Then it was Long River, with Bruce Langhorne, the highly sought after session guitarist of that era, weaving beautifully with Lightfoot's guitar.  This song would be the first on record to document Lightfoot's fascination with the wild and untamed beauty and solitude that was Canada.  And in the last verse we find the singer telling us that he'd "give it all to you, if her love were true".  Ah yes, love and nature.  A theme Lightfoot would return to many times in the coming decades, with startlingly beautiful results!
        The Way I Feel with its gentle folk guitar arrangement cradling the tender lyrics of lost love and lonliness. That gloomy New York night could have easily provided a perfect backdrop for Lightfoot to convey every ounce of sadness that this song suggests.
        Then into For Lovin' Me.  By this time For Lovin' Me had already been recorded by Ian & Sylvia and made a hit by Peter, Paul and Mary.  Now Lightfoot gives us the song in it's definitive, driving form.  While the other recordings of the song by other artists gave the song a delicate interpretation, Lightfoot gives us a harder edged delivery, in a style he continues to play the song in right up to the present.
        The First Time Ever I Saw Your Face.  A very nice cover of the Ewan McColl classic that later became a hit for Roberta Flack.  Lightfoot's rendidtion is set apart by his stunning vocal.
        Phil Ochs' Changes is next.  Lightfoot and Ochs were friends and the already established Ochs was a strong Lightfoot supporter. Ochs wrote Changes while in Toronto and Lightfoot was one of the first to hear and record the song.  Check out the article Ochs wrote about Lightfoot in 1965 in Broadside magazine.  The article is in the FAQ files.
        And then Early Morning Rain!  What more can be said about this song that hasn't already been said?  Covered by the likes of Dylan and Presley, it was written in 1964, but Lightfoot drew upon an experience some six years earlier when he was studying music in Los Angeles in 1958 and he found himself at LAX one early morning, more than a little homesick.
        Another tale of bittersweet longing, but in a much more playful style, Steel Rail Blues.  Lightfoot early on displayed a restlessness in his writing where he was either trying to get back to home and loved ones, or to escape the same.  This tension between these two basic longings give much of Lightfoot's writing that universal appeal, whereby so many of us can relate in a very direct way.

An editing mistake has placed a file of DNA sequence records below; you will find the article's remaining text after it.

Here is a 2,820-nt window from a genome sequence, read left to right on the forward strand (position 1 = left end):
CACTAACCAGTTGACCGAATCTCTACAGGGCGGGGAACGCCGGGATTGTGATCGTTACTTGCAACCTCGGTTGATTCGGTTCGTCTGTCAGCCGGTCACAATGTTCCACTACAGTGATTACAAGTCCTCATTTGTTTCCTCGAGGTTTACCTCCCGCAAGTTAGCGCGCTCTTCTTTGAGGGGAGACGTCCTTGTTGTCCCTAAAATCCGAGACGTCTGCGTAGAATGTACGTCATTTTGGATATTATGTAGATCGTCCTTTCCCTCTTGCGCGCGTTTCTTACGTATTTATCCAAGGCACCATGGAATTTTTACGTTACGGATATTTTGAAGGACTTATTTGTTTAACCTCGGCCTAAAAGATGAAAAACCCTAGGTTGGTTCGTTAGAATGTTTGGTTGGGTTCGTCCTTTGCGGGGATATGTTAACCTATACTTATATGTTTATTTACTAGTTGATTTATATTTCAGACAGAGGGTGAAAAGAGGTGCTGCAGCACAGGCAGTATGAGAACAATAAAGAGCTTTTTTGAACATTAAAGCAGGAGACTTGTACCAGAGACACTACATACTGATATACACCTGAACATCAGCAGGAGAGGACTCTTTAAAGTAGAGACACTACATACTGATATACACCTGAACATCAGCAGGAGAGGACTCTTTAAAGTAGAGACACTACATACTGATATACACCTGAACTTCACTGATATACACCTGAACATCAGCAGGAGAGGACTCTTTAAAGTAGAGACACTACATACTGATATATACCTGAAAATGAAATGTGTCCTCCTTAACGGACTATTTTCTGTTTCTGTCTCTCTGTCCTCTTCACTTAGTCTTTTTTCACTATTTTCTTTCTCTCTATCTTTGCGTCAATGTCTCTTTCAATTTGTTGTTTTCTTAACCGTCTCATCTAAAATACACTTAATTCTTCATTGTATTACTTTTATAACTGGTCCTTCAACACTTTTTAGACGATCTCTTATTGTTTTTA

On Sixteen Miles, Lightfoot showcases a beautifully, effortless melody that on the surface seems so simple, yet it is deceptively discrete.  This song finds Lightfoot seeking comfort in the wilderness from "an old love", not unlike Long River and although he vows he "won't remember her at all", we realize that the urge to return will again resurface, setting up the inevitable attempt to reconcile or move on, and another song.
        Lightfoot supposedly wrote I'm Not Sayin' while watching a hockey game on TV.  A strong driving melody, with some great guitar licks courtesy of David Rea that Red Shea and Terry Clements would continue to embellish for many years.  The subject matter and sentiment here is not far removed from For Lovin' Me.
        Another cover, this time Hamilton Camp's apocalyptic, Pride Of Man.  Lightfoot would continue to perform this song live into the mid 70's.
        For every For Lovin' Me or I'm Not Sayin' there must be a Ribbon Of Darkness.  Lightfoot's stance in the former songs is softened by his ackowledgement in songs like Ribbon Of Darkness of the true nature of relationships and the peril and hurt that are the consequence.  Lightfoot also demonstrates some fine whistling in this song that would resurface on later songs like Brave Mountaineers and Ghosts Of Cape Horn.  Lightfoot often would whistle on many of his early demo recordings to provide an instrumental break when he was playing only guitar without accompaniment.
        Oh, Linda was and is a distinct recording in Lightfoot's long career.  Backed only by an interesting bass guitar line, Lightfoot delivers a knock out vocal.
        The album closes with the hopeful Peaceful Waters.  It comes across as an almost folk music hymn.  "May this world find a resting place, where peaceful waters flow."
        Lightfoot! was really Lightfoot's only true folk album, with the acoustic guitars played by David Rea and Bruce Langhorne, two of the best folk music stylists of the day, along with Lightfoot's own folk influenced playing and last, but certainly not least, the superb acoustic bass throughout the album, played by Bill Lee (father of film director, Spike Lee).  By his next album more Nashville influences are creeping into the sound, and although there would always be a folk aspect to Lightfoot's music, in my opinion, his first album is his purest folk effort.  Lightfoot would comment in the early 80's that the folk label that persisted with him throughout his career was causing his records, which were much more rock natured by that time, to miss out on radio because programmers still had him pegged as a strictly folk artist.
        Lightfoot!, although recorded in late 1964, was not released until January of 1966.  The time in between was spent by his management, securing a satisfactory record deal. Although he signed with United Artists, a truly satisfactory record deal would not come about until five albums later, when he made the historic one million dollar signing with Warner Brothers in 1970, the company he has remained with to this day.